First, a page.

13P at the Paradise Factory
November 28, 2009
Julia Jarcho (playwright & director)
Julia Jarcho has written and directed a thriller about the blood curse of American history. A postmodern plot lifts its set-up from Dashiell Hammett—a waif asks a PI to find her sister's killer—but their search through history gets well and truly weird, more Pynchon than Chandler. It's not a spoiler to reveal that the theme of American Treasure is the genocide of America's native people, or that the spirit that animates this script is, in the end, an enigma.
Or it ought to be. American Treasure is compelling stuff, but it's also proof that playwrights should rarely direct their own scripts. With its fragmentary scenes and hopscotch structure, American Treasure should hurtle along like an Indiana Jones movie, albeit one written by Stephen King. But Jarcho saps her script by double- and triple-casting the actors, maybe to save cash or maybe cuz that's modern convention. But more actors would lend the conspiracy weight; in this show, some actors need to be hiding knowledge.
Still, I don't blame the performers. Jenny Seastone Stern, at least, has an uncanny presence that fits the show's tone perfectly (after her perfs here & in The Bereaved, I can't wait to see her again). Aaron Landsman, however, gets in the script's way, and ends up looking tense and confused. He doesn't communicate the double-meanings and dramatic ironies that the dialogue's packed with. But another director could've guided him better.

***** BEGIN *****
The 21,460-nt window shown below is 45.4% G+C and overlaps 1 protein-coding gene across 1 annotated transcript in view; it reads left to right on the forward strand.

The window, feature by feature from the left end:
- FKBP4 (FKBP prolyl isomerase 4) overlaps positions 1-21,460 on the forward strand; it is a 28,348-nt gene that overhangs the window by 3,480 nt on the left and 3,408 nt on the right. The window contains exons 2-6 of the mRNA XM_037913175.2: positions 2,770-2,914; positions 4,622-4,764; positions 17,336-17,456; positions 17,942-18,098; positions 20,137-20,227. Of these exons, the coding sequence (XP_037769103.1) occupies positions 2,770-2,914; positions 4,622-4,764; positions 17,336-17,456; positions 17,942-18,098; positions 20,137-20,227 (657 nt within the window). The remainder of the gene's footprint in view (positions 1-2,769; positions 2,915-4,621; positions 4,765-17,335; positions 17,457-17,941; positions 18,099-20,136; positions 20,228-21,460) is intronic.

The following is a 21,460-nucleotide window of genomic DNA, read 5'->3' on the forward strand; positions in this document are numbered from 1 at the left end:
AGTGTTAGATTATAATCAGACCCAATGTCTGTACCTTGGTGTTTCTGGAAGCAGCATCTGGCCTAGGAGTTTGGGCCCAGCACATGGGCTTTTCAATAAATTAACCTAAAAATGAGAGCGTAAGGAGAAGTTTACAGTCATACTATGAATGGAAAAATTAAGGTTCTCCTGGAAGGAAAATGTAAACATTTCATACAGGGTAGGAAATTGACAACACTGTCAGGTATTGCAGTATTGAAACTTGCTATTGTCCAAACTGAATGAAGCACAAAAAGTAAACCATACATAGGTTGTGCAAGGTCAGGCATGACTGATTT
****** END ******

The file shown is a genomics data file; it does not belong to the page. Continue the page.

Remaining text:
All this adds up to a stiff climax, which has Jarcho busily underlining the play's message instead of playing up the riddle of history. To say that American genocide is literally unspeakable makes a good graduate thesis but it's tough theater—although the lovely set, designed by Jason Simms to look remarkably like a human diorama at the Museum of Natural History, is itself a sort of winking clue that ironies can be staged. Jarcho's script gives me the heebie-jeebies; it's worth a read. But onstage, the mystery is missed.
American Treasure plays at the Paradise Factory (64 East 4th Street, betw. Second Ave & the Bowery), closing on December 12. Tickets?
Photo credit: Rob Strong